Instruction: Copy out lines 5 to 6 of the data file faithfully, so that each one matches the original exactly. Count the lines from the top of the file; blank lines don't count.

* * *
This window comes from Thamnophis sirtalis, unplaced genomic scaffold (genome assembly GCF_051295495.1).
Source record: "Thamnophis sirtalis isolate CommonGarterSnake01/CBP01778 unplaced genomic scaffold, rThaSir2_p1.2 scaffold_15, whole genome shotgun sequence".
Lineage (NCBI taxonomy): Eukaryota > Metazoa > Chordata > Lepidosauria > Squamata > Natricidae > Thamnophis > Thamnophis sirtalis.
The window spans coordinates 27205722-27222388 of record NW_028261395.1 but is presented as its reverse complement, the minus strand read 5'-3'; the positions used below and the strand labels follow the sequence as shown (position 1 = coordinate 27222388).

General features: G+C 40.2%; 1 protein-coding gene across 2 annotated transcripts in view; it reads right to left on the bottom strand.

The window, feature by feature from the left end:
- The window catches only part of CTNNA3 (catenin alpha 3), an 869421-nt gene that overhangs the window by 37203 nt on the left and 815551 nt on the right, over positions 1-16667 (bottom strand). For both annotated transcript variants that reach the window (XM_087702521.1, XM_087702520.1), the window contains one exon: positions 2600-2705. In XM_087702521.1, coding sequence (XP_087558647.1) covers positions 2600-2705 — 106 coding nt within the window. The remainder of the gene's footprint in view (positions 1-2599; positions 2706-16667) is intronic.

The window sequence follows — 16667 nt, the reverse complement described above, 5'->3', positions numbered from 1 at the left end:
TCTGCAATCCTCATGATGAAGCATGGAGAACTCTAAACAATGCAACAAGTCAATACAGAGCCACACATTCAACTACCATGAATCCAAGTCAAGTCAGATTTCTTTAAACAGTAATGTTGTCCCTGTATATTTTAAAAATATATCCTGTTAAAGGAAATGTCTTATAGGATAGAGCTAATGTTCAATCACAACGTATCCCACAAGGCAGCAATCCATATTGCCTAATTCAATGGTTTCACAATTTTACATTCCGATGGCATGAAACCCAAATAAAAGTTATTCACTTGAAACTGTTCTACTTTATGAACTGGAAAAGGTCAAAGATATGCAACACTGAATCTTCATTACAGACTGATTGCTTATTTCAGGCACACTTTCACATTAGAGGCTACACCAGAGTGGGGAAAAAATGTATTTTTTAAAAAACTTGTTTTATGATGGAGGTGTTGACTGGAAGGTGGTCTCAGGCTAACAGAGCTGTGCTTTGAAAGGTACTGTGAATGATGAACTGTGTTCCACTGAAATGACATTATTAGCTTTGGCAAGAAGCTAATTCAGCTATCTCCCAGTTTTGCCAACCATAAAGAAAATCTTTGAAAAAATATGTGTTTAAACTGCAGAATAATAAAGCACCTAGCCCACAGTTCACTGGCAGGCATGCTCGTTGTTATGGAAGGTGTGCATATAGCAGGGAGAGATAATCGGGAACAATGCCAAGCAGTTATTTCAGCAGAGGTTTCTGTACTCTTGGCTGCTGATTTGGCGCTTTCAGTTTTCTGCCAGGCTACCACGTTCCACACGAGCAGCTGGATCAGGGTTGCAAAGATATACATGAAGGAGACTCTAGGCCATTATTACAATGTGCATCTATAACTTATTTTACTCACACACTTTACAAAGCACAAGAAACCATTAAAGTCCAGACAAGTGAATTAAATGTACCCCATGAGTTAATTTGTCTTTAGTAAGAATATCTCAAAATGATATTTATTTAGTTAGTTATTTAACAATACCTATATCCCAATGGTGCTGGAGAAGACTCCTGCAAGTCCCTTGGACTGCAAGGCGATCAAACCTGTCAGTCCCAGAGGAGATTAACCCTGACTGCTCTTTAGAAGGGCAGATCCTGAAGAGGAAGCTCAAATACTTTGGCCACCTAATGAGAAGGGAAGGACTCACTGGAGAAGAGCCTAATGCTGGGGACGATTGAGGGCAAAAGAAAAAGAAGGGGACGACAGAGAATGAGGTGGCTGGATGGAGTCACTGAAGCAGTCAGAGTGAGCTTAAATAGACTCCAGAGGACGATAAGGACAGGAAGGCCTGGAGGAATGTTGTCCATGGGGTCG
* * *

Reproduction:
General features: G+C 40.2%; 1 protein-coding gene across 2 annotated transcripts in view; it reads right to left on the bottom strand.

The window, feature by feature from the left end: